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Sunday, July 31, 2011

USA Honors Two Biochemists and an Evolutionary Biologist

The United States has just honored two biochemists, an evolutionary biologist, and some other scientist by issuing stamps to commemorate their achievements [American Scientists (Forever)].

Melvin Calvin (1911-1997) is famous for working out an important pathway of carbon fixation known today as the Calvin cycle. This pathway is prominent in photosynthetic bacteria and in chloroplasts. It is often considered to be a fundamental part of photosynthesis, although some workers prefer to maintain the distinction. Calvin won the Nobel Prize in Chemistry in 1961.

Severo Ochoa (1905-1993) received the Nobel Prize in Physiology or Medicine in 1959 along with Arthur Kornberg. Ochoa demonstrated that RNA could be synthesized in vitro using purified RNA polymerase. Later on he helped create synthetic polynucleotides that helped crack the genetic code.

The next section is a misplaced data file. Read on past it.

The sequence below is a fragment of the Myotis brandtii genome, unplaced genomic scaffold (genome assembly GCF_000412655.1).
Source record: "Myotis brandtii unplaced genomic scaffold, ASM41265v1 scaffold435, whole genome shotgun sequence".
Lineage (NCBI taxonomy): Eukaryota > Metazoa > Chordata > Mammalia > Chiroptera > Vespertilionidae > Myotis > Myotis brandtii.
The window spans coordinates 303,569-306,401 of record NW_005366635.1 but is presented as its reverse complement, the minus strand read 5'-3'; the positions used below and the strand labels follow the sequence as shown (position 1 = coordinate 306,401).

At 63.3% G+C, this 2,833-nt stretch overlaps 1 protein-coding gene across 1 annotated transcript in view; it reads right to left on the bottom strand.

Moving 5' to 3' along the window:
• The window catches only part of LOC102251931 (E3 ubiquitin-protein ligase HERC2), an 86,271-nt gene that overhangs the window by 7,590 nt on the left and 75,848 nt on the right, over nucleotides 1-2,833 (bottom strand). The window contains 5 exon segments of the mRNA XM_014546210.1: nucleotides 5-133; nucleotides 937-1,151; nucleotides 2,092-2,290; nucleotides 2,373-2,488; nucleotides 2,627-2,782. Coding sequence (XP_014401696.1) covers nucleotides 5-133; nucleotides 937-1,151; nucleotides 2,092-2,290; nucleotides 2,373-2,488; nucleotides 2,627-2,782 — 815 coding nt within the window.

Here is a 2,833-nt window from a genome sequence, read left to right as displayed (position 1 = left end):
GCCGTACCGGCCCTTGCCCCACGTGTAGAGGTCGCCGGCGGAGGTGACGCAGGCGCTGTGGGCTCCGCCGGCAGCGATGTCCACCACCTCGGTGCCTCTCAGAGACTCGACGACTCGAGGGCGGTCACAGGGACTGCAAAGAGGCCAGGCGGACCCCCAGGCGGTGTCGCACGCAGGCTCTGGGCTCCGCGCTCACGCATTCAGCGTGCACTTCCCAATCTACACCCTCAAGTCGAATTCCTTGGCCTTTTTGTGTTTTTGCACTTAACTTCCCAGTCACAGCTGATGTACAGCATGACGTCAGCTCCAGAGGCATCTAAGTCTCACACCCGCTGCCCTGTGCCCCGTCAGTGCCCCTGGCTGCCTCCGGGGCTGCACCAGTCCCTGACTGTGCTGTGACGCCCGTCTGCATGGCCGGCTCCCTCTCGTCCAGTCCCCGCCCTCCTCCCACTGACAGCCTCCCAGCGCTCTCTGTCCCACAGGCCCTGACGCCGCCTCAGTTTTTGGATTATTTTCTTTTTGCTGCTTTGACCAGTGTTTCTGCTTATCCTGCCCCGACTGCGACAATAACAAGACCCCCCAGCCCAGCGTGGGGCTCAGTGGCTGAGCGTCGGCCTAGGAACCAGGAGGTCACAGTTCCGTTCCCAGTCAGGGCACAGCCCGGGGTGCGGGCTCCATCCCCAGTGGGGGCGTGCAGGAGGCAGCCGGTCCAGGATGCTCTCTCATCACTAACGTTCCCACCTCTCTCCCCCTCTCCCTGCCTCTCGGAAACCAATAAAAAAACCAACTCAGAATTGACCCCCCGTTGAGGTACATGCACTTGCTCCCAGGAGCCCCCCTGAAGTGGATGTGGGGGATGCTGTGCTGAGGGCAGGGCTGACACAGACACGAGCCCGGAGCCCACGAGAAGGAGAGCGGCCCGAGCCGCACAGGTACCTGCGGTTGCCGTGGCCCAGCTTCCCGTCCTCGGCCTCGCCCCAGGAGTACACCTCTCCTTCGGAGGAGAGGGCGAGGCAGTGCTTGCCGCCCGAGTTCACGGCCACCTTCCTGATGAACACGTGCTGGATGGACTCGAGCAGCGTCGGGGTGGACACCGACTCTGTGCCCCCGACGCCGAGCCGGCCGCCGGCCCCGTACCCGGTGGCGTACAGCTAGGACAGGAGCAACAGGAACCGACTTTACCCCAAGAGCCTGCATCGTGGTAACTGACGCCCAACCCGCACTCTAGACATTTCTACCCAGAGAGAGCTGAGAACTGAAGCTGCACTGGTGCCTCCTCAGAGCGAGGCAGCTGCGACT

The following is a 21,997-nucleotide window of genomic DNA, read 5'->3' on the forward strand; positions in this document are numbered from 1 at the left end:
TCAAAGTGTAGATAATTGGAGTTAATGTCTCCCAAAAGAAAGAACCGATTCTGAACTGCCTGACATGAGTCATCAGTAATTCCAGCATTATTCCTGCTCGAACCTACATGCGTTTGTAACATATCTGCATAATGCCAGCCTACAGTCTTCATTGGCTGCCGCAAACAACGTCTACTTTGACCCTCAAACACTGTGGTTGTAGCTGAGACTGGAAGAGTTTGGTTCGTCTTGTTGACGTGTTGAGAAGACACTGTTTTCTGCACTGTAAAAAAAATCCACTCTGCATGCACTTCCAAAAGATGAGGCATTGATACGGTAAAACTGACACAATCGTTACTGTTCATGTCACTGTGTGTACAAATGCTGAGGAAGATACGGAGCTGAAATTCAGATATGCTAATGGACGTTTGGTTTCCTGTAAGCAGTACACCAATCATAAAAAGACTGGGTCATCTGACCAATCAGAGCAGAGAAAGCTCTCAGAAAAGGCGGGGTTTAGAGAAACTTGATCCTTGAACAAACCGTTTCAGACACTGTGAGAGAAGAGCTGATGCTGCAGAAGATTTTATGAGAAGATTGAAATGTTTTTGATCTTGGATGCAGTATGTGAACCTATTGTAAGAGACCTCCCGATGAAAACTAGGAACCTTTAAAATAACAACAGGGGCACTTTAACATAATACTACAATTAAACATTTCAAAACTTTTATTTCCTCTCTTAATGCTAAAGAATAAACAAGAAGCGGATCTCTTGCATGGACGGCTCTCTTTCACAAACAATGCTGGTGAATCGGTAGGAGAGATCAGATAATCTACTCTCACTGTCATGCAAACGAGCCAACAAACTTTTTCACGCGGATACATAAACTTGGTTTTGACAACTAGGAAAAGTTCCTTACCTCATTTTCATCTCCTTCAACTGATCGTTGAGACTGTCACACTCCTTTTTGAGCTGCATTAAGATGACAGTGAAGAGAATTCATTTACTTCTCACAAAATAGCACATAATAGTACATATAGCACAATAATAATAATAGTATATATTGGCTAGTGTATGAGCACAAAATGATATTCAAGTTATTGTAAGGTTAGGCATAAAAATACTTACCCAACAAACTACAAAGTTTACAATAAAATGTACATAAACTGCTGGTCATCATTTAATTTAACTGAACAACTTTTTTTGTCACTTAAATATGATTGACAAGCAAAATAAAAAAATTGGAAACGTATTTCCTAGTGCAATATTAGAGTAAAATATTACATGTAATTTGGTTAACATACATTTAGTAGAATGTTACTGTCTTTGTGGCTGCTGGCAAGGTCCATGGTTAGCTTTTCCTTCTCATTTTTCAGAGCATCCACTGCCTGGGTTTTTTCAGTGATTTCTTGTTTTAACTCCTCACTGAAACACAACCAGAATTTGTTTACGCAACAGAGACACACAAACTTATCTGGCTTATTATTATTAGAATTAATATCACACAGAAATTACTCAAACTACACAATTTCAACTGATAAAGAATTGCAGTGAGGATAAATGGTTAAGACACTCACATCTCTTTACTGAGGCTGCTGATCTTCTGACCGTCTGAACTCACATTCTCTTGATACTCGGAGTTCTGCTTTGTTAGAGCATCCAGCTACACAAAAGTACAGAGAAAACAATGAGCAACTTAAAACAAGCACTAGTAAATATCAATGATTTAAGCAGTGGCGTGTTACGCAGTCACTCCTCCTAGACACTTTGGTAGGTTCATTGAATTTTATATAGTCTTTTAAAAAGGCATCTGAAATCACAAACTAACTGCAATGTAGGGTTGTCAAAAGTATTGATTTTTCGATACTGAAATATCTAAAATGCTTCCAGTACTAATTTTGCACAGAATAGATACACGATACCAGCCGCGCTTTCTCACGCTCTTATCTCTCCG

Asa Gray (1810-1888) is best known today as a friend of Charles Darwin and one of the early supporters of evolution in America. He was a botanist at Harvard for most of his career. The website says he "... became the principal American advocate of evolutionary theory in the mid-nineteenth century." I think it would be much more fair to say that Asa Gray was a strong supporter of evolution. He and Darwin had many discussions (by letter) on the mechanisms of evolution.

Thursday, July 28, 2011


The book is done! It's off to the printer and we should have copies by the end of August. Everyone who posts a comment will get a free copy.1

1. In some parallel universe.

The DNA Hall of Shame

Kalliopi Monoyios is a science illustrator who works at the University of Chicago. She's the artist behind Your Inner Fish and Why Evolution Is true. She has a blog called Symbiartic where she writes about the trials and tribulations of working with scientists making scientific illustrations.